How Does The CARES Act Benefit Student Loan Borrowers?

In an effort to support families and businesses affected negatively by the COVID-19 shutdowns, the government passed the Coronavirus Aid, Relief, and Economic Security (CARES) Act. The two trillion dollar package included many different types of relief, including relief for many borrowers with federal student loans. In fact, student debt relief under the CARES Act is quite far-reaching. These are some of the benefits student borrowers with qualifying loans can expect from the CARES Act.

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What Are The Benefits Of The CARES Act For Student Loans?

While the law went into effect on March 27, 2020, the benefits are retroactive to the date of March 13, 2020. At least as far are the automatic student loan forbearance issued as part of the CARES Act. Effective dates for the forbearance extend through September 2020. During this time, interest is suspended on student loans as well. While President Trump issued a presidential directive offering forbearance to federal student loan borrowers, the forbearance wasn’t automatic, and borrowers were required to apply for it.

The CARES Act automated the process, so students do not have to apply for the forbearance and added benefits for borrowers seeking loan forgiveness through PSLF by allowing the months of the forbearance to count as payments toward their eligibility as long as they remain employed in a qualifying organization during that time.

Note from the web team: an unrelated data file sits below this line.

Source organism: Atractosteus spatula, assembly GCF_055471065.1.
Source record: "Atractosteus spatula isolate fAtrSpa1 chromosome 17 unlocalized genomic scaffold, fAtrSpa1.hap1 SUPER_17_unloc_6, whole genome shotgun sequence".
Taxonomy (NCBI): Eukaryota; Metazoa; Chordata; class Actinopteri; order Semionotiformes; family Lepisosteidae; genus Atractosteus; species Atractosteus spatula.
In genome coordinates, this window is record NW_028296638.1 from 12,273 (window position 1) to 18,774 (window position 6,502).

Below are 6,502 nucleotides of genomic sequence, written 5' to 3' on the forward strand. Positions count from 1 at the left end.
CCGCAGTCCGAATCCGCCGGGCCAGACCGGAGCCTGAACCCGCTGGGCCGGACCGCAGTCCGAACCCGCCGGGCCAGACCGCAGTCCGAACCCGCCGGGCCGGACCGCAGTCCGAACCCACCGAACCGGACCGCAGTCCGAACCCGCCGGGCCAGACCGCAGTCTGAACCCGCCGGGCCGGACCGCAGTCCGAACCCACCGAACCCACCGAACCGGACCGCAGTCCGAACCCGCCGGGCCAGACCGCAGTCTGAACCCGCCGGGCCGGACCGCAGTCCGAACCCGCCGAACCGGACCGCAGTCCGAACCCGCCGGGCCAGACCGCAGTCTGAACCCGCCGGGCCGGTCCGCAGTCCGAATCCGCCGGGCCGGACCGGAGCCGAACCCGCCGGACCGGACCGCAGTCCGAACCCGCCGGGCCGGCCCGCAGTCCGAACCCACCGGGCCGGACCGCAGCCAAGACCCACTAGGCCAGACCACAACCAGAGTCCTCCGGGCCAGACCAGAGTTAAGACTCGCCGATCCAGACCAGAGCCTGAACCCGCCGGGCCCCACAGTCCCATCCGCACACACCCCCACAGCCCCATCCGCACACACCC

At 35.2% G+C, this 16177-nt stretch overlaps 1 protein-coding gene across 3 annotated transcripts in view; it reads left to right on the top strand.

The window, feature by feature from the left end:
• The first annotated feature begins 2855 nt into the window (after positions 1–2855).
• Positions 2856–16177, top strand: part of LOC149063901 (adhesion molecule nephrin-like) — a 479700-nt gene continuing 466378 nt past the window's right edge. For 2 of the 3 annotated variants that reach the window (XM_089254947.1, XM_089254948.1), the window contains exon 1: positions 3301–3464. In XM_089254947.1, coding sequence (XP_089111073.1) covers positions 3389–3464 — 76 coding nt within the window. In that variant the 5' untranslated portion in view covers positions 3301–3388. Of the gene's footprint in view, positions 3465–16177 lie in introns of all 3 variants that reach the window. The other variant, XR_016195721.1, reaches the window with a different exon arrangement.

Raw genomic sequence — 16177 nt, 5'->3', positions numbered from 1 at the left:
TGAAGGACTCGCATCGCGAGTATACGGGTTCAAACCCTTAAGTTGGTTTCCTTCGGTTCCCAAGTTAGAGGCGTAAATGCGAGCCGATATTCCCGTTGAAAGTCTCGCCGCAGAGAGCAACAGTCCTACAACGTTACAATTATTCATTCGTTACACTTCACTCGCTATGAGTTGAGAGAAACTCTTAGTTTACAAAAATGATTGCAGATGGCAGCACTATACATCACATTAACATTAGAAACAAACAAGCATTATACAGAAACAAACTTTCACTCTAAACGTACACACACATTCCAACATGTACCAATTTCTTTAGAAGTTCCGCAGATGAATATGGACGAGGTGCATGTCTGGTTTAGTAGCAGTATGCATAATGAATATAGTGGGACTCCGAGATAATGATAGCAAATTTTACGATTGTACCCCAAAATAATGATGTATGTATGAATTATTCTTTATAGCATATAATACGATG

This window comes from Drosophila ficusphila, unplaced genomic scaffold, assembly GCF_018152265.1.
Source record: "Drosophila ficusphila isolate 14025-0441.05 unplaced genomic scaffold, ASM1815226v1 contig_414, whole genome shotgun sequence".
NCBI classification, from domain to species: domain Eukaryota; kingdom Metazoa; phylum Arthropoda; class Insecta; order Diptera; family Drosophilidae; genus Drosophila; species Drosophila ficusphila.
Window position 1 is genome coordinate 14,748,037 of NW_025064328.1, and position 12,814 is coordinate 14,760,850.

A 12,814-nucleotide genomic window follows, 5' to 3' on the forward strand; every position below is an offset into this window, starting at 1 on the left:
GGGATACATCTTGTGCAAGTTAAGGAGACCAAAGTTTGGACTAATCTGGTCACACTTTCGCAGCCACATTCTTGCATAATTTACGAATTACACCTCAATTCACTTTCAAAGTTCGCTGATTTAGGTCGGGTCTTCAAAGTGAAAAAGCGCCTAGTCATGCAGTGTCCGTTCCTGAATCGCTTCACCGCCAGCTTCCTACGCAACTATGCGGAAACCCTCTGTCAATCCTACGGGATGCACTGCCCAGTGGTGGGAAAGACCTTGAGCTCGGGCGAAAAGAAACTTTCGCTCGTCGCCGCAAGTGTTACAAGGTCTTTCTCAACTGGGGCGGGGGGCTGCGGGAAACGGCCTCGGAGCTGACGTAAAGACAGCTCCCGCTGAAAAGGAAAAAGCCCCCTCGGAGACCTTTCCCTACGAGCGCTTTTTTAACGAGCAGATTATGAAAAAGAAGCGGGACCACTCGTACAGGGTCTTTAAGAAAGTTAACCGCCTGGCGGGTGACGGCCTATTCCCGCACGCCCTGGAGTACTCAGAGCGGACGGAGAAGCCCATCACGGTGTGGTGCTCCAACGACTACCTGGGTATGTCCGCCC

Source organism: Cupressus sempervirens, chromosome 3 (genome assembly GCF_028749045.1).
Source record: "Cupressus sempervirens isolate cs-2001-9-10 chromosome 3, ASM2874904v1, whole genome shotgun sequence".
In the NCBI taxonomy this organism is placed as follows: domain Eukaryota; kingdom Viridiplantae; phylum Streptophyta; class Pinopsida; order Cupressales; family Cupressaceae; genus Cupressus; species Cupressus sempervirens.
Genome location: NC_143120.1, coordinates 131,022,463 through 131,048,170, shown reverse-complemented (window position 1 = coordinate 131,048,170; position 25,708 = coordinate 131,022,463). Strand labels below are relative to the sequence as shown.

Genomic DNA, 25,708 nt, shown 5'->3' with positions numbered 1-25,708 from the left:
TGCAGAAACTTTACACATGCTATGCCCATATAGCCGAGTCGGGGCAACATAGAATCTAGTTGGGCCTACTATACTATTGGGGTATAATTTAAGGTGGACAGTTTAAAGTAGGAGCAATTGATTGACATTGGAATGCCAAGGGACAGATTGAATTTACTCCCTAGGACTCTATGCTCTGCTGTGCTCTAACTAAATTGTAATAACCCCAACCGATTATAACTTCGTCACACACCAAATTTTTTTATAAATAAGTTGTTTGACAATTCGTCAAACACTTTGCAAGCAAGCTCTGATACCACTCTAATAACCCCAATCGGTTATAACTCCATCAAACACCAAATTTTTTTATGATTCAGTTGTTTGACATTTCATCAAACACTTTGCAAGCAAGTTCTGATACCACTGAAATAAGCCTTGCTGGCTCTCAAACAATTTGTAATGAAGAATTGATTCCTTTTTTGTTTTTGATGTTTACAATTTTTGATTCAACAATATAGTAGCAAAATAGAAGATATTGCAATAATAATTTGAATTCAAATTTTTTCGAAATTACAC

However, those working toward PSLF will not be eligible to have their forbearance months count toward their payment months if they were operating under reduced hours and therefor no longer employed full time or lost their jobs as a result of the pandemic.

Are All Student Loan Borrowers Eligible?

Unfortunately, this only extends to specific student loans, and not everyone will qualify for the automatic forbearance. The following types of student loans are ineligible for the CARES Act protections.

  • Private student loans.
  • Federal Family Education Loan (FFEL) or Federal Perkins loans not owned by the Department of Education.

The forbearance policy only applies to students who have student loans currently owned by the Department of Education.

Other Details You Need To Know

If you have set up auto-debits to repay your student loans each month, the DoE is suspending those payments through September 30, 2020. They will begin again on their due dates in October 2020. No action is required, on your part, to suspend those payments. If you choose to continue making payments during this time, you will be paying no interest.

You can either prefer to continue paying your usual amount, making more significant headway toward paying off your student loans, or pay a lesser amount of your choice with every payment reducing your principal borrowed amount. If you wish to continue making auto-debit payments, you must go through the organization that services your student loans and officially opt-out of the forbearance.

If you are interested in even more business-related articles and information from us here at Bit Rebels, then we have a lot to choose from.

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